When working with Git, you will probably hear some of the terms related to Git for the first time. Git terminology involves a lot of common words but with different meanings and this can be confusing.
This article is focused on providing brief definitions of the most commonly used Git terms.
Version Control System(VCS)
A software that is used to manage our project and different versions of it by keeping track of the changes that we have made to it. Git, SVN, Mercurial are some of the well-known VCS out there.
The repository is the place where Git permanently stores the commits that we made. Along with commits, it also stores additional information that is needed for version control.
A Git repository present on our local system is known as a local repository. A local repository has a working directory associated with it where we can check out different files and modify them.
A Git repository hosted on a server provided by Git hosting services like GitHub or Bitbucket is called a Remote Repository. In most cases, the remote repository is a bare repository which means that it has no working directory associated with it and just the .git folder to manage different versions of our project. This is the repository where we will be pushing and pulling changes from our local repository.
Remote is a short name given to remote repositories. Remote sometimes also implies the connection that was established between our local repository and the remote repository.
It is the place where we can make changes to our project. We can create, update and delete files in the working directory.
It is the place where we can add changes that we want to include in our next commit. It is used to segregate and organize the changes. It can be used to view the different changes that we have made to our project. We can also use a commit to compare the previous changes with the current version and eliminate errors.
A commit is a snapshot of the version of our project at a particular instant in time. It is permanently stored in the Git repository and we can always roll back to this point. A commit also stores additional information like the name and email of the author who made the commit, the date and time when the commit was made, etc.
Each commit has a unique identifier which is called that commit's hash or SHA. It is generated using the cryptographic hash function called SHA-1. SHA-1 stands for Secure Hash Algorithm - 1.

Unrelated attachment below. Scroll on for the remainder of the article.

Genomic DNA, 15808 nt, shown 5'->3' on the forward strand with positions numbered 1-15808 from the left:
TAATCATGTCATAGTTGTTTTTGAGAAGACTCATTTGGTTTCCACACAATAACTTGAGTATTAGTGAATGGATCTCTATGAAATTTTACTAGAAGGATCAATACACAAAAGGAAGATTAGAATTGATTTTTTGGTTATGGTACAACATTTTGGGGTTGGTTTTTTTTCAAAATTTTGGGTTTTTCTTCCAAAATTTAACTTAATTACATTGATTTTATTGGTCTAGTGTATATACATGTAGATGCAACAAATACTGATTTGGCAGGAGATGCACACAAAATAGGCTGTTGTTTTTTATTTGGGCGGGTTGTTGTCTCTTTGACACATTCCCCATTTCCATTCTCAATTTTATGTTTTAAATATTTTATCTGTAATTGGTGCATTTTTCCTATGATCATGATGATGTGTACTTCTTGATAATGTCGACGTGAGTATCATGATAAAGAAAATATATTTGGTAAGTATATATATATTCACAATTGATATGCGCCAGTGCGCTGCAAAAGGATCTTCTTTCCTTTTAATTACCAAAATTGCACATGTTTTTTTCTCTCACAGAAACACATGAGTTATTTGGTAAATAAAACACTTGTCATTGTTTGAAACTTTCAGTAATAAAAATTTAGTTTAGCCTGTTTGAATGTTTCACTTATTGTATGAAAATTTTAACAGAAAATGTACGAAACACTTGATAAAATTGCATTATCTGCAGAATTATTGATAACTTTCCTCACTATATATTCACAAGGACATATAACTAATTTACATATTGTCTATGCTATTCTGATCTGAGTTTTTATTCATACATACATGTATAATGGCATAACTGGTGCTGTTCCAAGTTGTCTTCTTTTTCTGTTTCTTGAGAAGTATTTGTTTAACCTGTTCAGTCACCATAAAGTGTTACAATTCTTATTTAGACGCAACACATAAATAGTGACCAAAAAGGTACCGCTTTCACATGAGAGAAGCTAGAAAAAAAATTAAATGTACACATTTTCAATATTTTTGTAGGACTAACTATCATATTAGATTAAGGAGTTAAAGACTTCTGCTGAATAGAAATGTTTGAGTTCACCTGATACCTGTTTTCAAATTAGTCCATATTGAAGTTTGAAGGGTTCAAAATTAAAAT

Files currently present in the staging area are called staged files. The changes made to these files will be included in the next commit.
Files not present in the staging area currently, but were added to it at a previous point in time and were part of a previous commit are called Unstaged Files.
Newly created files that were added to the staging area are called untracked files. They are called so because any changes made to these files are not tracked by Git.
A diff is short for difference and is used to compare the differences between two versions of the same file. The Git Diff command is used to show these diffs between files.
A patch is a file that contains the diffs between files and may include additional metadata like the commit hash, committer name, and email, date and time, etc. They are mostly used to suggest changes to the authors of repositories that you don't have access to.
Stashing is the process of temporarily storing the unsaved changes of our project in a safe location. We can store both staged and unstaged files but untracked files cannot be stashed. Stashing is done to store the unsaved changes that we don't want to commit yet, and move our focus to some other task. We can then un-stash these changes and continue from where we left.
A branch is a simple pointer to a commit. Branches are used to provide an independent workspace to the developers where they can develop features and experiment with new things without worrying about corrupting the rest of the project. These branches can then be merged into each other.
Master is the default name given to the first branch which is created by Git when we initialize a Git repository. The master branch will usually have the up-to-date, production-ready code. This is the branch where changes from other branches will be merged.
Main is another name similar to master which can be given to a branch to indicate that this branch has the final working project and the production-ready code.